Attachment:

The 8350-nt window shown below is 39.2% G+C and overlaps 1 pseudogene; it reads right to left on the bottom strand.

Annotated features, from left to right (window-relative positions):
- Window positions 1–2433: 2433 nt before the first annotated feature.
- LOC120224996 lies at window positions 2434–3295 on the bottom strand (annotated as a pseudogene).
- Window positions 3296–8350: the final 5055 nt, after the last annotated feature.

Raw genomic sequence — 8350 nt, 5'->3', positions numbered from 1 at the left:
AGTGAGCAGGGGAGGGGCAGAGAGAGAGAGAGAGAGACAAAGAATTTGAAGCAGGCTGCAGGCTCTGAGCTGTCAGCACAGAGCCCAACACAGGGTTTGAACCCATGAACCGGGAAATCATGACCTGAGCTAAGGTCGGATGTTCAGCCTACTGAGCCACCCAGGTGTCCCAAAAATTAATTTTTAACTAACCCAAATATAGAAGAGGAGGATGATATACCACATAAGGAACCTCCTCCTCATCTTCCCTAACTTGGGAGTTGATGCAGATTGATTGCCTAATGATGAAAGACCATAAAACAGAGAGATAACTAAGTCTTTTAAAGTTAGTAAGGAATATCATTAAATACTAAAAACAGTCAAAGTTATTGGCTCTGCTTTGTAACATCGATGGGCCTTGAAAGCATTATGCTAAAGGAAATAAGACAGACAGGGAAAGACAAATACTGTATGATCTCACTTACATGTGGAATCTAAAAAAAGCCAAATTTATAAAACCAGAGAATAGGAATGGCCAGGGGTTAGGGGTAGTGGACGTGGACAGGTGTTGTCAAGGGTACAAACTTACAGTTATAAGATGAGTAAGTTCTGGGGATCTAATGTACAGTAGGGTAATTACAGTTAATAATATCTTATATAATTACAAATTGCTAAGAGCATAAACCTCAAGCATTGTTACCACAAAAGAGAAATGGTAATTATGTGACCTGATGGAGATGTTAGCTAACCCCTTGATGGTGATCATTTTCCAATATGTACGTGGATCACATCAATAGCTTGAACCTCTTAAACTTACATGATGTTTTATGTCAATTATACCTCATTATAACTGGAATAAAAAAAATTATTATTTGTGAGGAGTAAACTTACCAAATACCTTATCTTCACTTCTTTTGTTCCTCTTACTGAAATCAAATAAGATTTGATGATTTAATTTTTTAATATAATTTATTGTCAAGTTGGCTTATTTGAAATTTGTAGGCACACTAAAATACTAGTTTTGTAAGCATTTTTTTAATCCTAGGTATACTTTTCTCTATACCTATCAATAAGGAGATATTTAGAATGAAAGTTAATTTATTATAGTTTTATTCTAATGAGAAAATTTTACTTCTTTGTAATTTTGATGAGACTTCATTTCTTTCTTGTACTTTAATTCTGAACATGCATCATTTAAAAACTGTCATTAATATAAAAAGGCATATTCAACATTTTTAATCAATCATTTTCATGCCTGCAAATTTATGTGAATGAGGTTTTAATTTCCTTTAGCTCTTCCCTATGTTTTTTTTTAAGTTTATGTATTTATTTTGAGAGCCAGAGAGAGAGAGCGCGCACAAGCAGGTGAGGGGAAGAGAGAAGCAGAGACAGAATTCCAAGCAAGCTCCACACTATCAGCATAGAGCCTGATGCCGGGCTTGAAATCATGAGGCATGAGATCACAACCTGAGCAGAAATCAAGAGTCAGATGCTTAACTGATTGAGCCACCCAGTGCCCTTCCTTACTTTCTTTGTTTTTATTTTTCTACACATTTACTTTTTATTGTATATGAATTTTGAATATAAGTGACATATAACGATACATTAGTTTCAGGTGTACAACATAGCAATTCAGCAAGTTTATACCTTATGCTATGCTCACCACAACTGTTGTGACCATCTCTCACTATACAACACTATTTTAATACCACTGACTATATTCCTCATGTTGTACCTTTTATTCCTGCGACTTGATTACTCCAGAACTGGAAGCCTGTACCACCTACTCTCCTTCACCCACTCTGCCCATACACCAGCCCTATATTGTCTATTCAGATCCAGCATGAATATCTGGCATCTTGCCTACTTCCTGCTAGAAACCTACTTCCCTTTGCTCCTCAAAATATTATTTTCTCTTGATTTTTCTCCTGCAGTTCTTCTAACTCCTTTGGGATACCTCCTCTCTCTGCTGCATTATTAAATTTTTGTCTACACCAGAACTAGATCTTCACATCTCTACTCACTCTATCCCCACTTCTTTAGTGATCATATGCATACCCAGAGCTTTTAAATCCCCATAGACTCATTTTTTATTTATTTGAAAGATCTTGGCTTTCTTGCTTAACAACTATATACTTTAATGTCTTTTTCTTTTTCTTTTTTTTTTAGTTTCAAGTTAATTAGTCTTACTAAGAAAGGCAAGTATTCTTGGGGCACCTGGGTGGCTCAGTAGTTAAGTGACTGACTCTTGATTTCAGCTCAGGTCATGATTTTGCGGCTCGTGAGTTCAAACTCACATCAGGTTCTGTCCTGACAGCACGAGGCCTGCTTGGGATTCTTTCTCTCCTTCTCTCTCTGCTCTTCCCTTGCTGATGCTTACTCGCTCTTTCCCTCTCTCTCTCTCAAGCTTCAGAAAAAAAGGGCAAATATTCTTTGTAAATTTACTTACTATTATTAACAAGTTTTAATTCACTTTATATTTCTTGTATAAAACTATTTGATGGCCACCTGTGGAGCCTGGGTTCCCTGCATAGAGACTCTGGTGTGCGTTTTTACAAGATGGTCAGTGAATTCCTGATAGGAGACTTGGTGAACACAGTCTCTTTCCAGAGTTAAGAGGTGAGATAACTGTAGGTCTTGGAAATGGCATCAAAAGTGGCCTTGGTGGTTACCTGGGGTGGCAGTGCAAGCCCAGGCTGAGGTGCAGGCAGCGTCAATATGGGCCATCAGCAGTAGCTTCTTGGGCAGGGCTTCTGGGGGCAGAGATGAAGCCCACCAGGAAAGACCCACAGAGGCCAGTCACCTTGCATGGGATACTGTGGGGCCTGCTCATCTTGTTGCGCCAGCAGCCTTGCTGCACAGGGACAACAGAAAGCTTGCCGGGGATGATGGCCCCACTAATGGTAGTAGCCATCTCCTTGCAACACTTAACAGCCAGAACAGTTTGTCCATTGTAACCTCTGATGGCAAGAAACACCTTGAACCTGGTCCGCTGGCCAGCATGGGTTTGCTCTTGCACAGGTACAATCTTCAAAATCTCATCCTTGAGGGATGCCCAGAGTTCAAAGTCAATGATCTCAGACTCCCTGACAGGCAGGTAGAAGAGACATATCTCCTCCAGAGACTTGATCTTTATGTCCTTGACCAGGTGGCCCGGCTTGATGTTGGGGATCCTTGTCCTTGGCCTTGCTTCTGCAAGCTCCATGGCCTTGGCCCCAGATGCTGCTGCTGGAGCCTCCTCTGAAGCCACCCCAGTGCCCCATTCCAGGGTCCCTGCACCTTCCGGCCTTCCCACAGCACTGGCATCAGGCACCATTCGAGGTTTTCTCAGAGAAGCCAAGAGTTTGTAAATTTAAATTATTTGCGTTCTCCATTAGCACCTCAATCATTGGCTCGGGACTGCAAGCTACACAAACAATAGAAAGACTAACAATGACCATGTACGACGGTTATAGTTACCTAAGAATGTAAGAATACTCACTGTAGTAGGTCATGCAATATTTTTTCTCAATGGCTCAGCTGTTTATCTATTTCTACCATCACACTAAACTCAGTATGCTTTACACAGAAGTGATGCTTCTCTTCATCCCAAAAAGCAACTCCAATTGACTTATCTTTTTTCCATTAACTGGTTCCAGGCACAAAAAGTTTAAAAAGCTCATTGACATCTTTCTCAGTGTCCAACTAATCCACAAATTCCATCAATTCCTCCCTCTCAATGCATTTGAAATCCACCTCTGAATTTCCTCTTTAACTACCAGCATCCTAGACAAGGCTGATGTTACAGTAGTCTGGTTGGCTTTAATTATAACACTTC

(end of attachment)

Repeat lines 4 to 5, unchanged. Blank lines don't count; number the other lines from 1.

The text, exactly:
- LOC120224996 lies at window positions 2434–3295 on the bottom strand (annotated as a pseudogene).
- Window positions 3296–8350: the final 5055 nt, after the last annotated feature.